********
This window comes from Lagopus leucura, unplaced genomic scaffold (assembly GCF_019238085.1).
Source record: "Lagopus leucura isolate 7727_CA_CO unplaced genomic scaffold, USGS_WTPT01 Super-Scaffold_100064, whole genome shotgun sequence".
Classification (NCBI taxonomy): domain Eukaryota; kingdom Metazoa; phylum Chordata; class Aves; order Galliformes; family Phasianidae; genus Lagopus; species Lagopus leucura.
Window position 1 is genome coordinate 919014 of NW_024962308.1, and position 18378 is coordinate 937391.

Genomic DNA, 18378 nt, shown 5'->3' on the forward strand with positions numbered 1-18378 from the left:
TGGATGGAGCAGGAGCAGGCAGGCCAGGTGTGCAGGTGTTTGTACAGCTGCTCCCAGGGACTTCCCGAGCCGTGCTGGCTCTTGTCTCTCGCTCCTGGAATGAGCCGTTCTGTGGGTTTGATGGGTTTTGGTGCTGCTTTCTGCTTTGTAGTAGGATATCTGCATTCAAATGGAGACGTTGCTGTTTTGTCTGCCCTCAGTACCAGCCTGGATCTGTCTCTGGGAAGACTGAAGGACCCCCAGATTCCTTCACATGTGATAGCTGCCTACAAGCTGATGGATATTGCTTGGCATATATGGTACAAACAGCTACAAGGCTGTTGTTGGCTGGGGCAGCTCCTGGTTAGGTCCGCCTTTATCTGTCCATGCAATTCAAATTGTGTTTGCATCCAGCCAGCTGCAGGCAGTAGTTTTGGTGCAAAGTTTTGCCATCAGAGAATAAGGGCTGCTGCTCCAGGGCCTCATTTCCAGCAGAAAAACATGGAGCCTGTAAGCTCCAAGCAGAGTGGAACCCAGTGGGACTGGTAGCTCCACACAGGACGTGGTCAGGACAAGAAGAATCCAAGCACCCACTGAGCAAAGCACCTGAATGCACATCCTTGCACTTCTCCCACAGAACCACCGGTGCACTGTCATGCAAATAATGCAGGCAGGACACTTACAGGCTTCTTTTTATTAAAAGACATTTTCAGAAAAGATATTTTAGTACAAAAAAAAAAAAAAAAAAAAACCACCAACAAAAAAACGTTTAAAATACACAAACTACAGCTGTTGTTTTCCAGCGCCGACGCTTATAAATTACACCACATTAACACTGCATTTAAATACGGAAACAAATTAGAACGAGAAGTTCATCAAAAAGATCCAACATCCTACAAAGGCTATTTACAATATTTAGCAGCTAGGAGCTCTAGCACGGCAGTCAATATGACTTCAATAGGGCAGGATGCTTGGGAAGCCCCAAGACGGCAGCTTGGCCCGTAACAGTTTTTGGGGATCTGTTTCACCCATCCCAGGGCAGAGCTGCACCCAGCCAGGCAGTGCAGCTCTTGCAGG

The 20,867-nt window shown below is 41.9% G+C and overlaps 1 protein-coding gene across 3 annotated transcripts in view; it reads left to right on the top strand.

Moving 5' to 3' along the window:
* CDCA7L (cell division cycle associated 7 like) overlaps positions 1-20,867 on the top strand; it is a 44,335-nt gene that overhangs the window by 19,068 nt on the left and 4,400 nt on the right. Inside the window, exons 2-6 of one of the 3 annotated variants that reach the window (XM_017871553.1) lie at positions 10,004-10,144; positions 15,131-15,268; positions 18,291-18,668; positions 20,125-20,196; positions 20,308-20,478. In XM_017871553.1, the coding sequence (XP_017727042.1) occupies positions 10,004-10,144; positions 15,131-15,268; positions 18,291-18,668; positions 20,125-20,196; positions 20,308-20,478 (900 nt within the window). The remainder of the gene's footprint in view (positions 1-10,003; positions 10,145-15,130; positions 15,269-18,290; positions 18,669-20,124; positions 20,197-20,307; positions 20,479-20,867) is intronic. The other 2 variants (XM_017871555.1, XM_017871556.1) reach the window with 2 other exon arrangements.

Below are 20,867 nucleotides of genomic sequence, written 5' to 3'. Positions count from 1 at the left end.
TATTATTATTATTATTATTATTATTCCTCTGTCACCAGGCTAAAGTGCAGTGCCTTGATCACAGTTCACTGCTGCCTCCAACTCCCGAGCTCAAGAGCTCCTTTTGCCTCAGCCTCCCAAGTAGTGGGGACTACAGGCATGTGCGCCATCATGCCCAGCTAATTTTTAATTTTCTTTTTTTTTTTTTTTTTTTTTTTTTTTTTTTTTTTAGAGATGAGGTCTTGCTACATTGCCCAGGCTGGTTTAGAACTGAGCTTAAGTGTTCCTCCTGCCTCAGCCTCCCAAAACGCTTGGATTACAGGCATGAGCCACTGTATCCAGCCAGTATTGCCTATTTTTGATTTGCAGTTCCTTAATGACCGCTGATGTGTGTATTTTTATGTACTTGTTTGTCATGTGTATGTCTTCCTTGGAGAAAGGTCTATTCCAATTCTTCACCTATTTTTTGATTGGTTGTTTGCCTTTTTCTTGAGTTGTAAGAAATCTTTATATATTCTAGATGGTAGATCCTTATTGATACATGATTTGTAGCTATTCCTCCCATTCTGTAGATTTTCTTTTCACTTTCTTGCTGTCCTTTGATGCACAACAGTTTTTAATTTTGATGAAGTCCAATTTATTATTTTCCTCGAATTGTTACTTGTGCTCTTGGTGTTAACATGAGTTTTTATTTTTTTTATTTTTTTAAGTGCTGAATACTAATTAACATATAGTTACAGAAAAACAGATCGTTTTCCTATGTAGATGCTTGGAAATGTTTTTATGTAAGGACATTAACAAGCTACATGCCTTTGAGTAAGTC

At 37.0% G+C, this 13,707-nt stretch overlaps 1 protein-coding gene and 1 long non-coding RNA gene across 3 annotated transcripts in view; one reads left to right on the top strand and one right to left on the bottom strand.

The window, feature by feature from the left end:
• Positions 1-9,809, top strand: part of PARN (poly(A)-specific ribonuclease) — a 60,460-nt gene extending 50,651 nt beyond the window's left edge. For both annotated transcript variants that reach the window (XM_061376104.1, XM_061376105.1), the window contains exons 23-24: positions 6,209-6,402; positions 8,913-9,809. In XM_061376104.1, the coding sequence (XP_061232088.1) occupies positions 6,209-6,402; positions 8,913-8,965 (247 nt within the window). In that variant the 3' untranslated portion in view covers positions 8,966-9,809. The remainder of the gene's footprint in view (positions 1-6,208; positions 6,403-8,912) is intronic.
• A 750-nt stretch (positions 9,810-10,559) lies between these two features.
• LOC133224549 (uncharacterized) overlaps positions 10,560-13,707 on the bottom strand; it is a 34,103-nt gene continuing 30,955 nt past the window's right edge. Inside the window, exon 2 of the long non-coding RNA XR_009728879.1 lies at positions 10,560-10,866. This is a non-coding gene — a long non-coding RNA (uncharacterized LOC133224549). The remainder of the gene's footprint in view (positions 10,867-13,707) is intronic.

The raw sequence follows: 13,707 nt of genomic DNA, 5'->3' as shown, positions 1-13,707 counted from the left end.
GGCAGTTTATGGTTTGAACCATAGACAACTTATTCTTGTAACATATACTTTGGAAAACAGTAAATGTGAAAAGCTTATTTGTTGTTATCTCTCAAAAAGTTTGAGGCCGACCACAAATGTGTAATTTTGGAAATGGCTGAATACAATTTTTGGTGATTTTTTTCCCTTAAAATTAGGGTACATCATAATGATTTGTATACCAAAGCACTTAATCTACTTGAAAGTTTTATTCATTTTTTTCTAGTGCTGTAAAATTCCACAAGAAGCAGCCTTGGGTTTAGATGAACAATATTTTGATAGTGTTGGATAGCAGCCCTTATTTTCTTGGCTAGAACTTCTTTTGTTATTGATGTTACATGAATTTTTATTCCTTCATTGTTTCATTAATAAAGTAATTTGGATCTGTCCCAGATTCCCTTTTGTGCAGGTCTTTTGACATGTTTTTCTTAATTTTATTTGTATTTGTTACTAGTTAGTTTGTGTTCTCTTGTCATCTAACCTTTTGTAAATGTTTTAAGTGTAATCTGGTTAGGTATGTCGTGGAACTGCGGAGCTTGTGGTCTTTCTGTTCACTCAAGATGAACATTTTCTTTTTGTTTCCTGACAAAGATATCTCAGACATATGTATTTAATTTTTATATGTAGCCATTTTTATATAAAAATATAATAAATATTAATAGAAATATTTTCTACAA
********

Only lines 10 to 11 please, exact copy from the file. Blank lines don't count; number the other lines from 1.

Below are 20,867 nucleotides of genomic sequence, written 5' to 3'. Positions count from 1 at the left end.
TATTATTATTATTATTATTATTATTCCTCTGTCACCAGGCTAAAGTGCAGTGCCTTGATCACAGTTCACTGCTGCCTCCAACTCCCGAGCTCAAGAGCTCCTTTTGCCTCAGCCTCCCAAGTAGTGGGGACTACAGGCATGTGCGCCATCATGCCCAGCTAATTTTTAATTTTCTTTTTTTTTTTTTTTTTTTTTTTTTTTTTTTTTTTAGAGATGAGGTCTTGCTACATTGCCCAGGCTGGTTTAGAACTGAGCTTAAGTGTTCCTCCTGCCTCAGCCTCCCAAAACGCTTGGATTACAGGCATGAGCCACTGTATCCAGCCAGTATTGCCTATTTTTGATTTGCAGTTCCTTAATGACCGCTGATGTGTGTATTTTTATGTACTTGTTTGTCATGTGTATGTCTTCCTTGGAGAAAGGTCTATTCCAATTCTTCACCTATTTTTTGATTGGTTGTTTGCCTTTTTCTTGAGTTGTAAGAAATCTTTATATATTCTAGATGGTAGATCCTTATTGATACATGATTTGTAGCTATTCCTCCCATTCTGTAGATTTTCTTTTCACTTTCTTGCTGTCCTTTGATGCACAACAGTTTTTAATTTTGATGAAGTCCAATTTATTATTTTCCTCGAATTGTTACTTGTGCTCTTGGTGTTAACATGAGTTTTTATTTTTTTTATTTTTTTAAGTGCTGAATACTAATTAACATATAGTTACAGAAAAACAGATCGTTTTCCTATGTAGATGCTTGGAAATGTTTTTATGTAAGGACATTAACAAGCTACATGCCTTTGAGTAAGTC